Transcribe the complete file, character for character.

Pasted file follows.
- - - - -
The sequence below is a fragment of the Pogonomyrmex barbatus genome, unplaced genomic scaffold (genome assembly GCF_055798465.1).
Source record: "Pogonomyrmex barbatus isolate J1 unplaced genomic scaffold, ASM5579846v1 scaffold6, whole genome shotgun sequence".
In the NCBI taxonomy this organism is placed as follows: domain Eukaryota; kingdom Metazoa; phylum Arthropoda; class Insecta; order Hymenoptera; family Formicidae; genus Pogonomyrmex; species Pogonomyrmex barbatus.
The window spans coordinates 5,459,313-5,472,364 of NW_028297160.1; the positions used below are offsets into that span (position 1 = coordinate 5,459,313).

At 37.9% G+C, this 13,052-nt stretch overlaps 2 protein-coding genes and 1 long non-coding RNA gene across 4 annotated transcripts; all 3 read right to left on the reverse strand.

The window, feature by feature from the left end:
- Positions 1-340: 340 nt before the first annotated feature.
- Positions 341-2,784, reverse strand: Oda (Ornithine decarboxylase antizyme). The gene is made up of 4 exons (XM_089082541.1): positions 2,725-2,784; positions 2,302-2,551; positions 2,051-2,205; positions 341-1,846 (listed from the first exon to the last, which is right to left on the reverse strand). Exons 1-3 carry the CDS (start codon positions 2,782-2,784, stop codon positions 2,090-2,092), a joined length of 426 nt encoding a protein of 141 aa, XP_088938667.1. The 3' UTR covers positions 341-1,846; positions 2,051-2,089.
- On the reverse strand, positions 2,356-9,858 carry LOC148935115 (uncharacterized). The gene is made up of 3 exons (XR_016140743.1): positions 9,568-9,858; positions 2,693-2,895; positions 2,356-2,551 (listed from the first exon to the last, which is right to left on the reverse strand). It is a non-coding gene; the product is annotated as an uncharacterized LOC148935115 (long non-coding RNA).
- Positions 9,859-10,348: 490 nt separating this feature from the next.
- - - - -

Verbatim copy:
The sequence below is a fragment of the Pogonomyrmex barbatus genome, unplaced genomic scaffold (genome assembly GCF_055798465.1).
Source record: "Pogonomyrmex barbatus isolate J1 unplaced genomic scaffold, ASM5579846v1 scaffold6, whole genome shotgun sequence".
In the NCBI taxonomy this organism is placed as follows: domain Eukaryota; kingdom Metazoa; phylum Arthropoda; class Insecta; order Hymenoptera; family Formicidae; genus Pogonomyrmex; species Pogonomyrmex barbatus.
The window spans coordinates 5,459,313-5,472,364 of NW_028297160.1; the positions used below are offsets into that span (position 1 = coordinate 5,459,313).

At 37.9% G+C, this 13,052-nt stretch overlaps 2 protein-coding genes and 1 long non-coding RNA gene across 4 annotated transcripts; all 3 read right to left on the reverse strand.

The window, feature by feature from the left end:
- Positions 1-340: 340 nt before the first annotated feature.
- Positions 341-2,784, reverse strand: Oda (Ornithine decarboxylase antizyme). The gene is made up of 4 exons (XM_089082541.1): positions 2,725-2,784; positions 2,302-2,551; positions 2,051-2,205; positions 341-1,846 (listed from the first exon to the last, which is right to left on the reverse strand). Exons 1-3 carry the CDS (start codon positions 2,782-2,784, stop codon positions 2,090-2,092), a joined length of 426 nt encoding a protein of 141 aa, XP_088938667.1. The 3' UTR covers positions 341-1,846; positions 2,051-2,089.
- On the reverse strand, positions 2,356-9,858 carry LOC148935115 (uncharacterized). The gene is made up of 3 exons (XR_016140743.1): positions 9,568-9,858; positions 2,693-2,895; positions 2,356-2,551 (listed from the first exon to the last, which is right to left on the reverse strand). It is a non-coding gene; the product is annotated as an uncharacterized LOC148935115 (long non-coding RNA).
- Positions 9,859-10,348: 490 nt separating this feature from the next.